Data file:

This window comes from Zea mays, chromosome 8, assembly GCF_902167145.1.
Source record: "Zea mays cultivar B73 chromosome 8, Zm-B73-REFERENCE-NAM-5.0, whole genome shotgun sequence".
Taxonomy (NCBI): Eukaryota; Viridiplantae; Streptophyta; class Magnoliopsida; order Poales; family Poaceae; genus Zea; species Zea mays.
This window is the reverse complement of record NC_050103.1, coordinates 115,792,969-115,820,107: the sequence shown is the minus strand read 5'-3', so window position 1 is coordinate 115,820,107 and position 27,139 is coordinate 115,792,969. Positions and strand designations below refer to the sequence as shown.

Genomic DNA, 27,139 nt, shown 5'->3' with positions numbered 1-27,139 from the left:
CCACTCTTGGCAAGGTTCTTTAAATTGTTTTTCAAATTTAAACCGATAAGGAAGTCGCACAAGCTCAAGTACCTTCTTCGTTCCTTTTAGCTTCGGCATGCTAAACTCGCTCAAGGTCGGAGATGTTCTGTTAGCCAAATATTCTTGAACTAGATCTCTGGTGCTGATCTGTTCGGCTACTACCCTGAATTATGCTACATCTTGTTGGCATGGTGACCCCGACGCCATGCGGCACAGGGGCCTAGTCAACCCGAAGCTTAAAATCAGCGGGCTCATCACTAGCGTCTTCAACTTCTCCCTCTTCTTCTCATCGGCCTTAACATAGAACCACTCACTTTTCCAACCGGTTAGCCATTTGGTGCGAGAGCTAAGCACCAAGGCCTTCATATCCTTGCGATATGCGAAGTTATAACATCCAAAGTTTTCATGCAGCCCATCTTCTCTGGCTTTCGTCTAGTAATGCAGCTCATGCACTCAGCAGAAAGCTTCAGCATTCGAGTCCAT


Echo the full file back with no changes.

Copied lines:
This window comes from Zea mays, chromosome 8, assembly GCF_902167145.1.
Source record: "Zea mays cultivar B73 chromosome 8, Zm-B73-REFERENCE-NAM-5.0, whole genome shotgun sequence".
Taxonomy (NCBI): Eukaryota; Viridiplantae; Streptophyta; class Magnoliopsida; order Poales; family Poaceae; genus Zea; species Zea mays.
This window is the reverse complement of record NC_050103.1, coordinates 115,792,969-115,820,107: the sequence shown is the minus strand read 5'-3', so window position 1 is coordinate 115,820,107 and position 27,139 is coordinate 115,792,969. Positions and strand designations below refer to the sequence as shown.

Genomic DNA, 27,139 nt, shown 5'->3' with positions numbered 1-27,139 from the left:
CCACTCTTGGCAAGGTTCTTTAAATTGTTTTTCAAATTTAAACCGATAAGGAAGTCGCACAAGCTCAAGTACCTTCTTCGTTCCTTTTAGCTTCGGCATGCTAAACTCGCTCAAGGTCGGAGATGTTCTGTTAGCCAAATATTCTTGAACTAGATCTCTGGTGCTGATCTGTTCGGCTACTACCCTGAATTATGCTACATCTTGTTGGCATGGTGACCCCGACGCCATGCGGCACAGGGGCCTAGTCAACCCGAAGCTTAAAATCAGCGGGCTCATCACTAGCGTCTTCAACTTCTCCCTCTTCTTCTCATCGGCCTTAACATAGAACCACTCACTTTTCCAACCGGTTAGCCATTTGGTGCGAGAGCTAAGCACCAAGGCCTTCATATCCTTGCGATATGCGAAGTTATAACATCCAAAGTTTTCATGCAGCCCATCTTCTCTGGCTTTCGTCTAGTAATGCAGCTCATGCACTCAGCAGAAAGCTTCAGCATTCGAGTCCAT